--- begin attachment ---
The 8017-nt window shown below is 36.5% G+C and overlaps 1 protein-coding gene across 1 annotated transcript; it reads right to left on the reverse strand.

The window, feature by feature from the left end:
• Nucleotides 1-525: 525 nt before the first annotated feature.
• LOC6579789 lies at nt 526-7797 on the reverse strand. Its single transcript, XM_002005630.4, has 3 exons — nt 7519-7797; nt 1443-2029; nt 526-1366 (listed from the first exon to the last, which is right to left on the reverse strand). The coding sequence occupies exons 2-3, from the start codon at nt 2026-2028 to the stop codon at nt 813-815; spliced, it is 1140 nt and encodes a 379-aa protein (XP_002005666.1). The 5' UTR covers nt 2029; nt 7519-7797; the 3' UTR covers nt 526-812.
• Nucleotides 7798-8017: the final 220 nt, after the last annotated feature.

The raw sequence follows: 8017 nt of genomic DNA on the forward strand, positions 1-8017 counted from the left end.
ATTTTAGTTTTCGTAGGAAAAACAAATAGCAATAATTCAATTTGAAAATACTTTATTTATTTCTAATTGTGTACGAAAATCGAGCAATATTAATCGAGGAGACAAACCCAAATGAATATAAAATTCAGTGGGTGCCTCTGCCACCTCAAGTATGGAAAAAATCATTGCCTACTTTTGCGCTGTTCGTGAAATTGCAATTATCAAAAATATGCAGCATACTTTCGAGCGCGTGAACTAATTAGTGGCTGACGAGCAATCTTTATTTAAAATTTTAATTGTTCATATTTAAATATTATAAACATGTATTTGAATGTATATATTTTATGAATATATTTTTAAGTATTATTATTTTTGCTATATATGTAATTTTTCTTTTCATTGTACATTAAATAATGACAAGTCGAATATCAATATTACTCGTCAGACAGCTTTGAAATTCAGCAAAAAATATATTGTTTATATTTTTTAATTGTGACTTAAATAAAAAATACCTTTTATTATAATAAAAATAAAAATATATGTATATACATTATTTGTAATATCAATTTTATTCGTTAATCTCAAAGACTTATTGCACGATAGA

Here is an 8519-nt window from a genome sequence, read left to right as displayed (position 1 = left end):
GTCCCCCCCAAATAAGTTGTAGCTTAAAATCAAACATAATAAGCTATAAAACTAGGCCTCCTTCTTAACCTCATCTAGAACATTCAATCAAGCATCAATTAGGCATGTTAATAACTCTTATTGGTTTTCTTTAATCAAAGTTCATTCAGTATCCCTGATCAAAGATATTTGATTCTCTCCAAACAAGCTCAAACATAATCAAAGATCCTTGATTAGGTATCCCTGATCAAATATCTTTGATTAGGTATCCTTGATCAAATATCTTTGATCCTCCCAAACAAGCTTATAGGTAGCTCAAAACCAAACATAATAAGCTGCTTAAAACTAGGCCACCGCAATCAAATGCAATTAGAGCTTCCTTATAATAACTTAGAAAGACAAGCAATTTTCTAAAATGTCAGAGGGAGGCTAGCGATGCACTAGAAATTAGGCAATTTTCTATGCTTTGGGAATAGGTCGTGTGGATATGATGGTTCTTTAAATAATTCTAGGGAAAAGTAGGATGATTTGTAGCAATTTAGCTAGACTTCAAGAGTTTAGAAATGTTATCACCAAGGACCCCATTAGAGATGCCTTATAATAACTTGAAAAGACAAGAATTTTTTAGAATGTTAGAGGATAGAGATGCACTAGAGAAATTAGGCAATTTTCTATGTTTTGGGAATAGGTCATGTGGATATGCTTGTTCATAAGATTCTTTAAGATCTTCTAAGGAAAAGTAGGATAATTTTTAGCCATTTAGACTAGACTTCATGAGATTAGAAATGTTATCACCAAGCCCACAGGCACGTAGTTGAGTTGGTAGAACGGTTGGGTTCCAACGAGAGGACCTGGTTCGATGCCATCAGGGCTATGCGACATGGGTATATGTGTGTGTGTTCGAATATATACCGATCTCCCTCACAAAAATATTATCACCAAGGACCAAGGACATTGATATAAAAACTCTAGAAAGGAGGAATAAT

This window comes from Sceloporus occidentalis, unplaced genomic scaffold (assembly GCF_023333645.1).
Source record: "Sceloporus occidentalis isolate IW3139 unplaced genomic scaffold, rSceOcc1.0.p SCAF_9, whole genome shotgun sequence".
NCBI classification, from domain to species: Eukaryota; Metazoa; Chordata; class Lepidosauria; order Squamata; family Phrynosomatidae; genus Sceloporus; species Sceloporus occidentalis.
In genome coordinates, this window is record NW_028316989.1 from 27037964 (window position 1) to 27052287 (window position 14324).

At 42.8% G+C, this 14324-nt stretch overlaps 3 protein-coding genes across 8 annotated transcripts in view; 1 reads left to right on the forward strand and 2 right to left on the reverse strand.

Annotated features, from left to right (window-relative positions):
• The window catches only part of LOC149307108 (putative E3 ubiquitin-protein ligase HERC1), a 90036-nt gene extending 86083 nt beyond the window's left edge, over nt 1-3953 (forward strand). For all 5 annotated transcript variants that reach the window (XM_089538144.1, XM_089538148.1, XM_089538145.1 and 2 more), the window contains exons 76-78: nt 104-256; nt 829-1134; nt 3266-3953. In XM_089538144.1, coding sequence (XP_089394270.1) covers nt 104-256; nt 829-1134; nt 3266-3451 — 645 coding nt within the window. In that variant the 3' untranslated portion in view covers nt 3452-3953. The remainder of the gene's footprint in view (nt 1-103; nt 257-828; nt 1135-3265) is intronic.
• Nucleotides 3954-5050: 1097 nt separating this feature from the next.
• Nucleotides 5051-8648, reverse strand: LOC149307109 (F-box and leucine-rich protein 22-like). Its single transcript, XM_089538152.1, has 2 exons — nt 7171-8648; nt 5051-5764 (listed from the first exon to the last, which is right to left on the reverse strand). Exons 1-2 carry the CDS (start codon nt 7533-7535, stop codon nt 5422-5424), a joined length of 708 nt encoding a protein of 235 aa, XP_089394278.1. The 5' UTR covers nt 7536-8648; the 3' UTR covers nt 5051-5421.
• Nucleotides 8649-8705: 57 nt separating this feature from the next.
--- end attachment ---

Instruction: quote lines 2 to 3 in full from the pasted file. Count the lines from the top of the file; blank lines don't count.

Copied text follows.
The window, feature by feature from the left end:
• Nucleotides 1-525: 525 nt before the first annotated feature.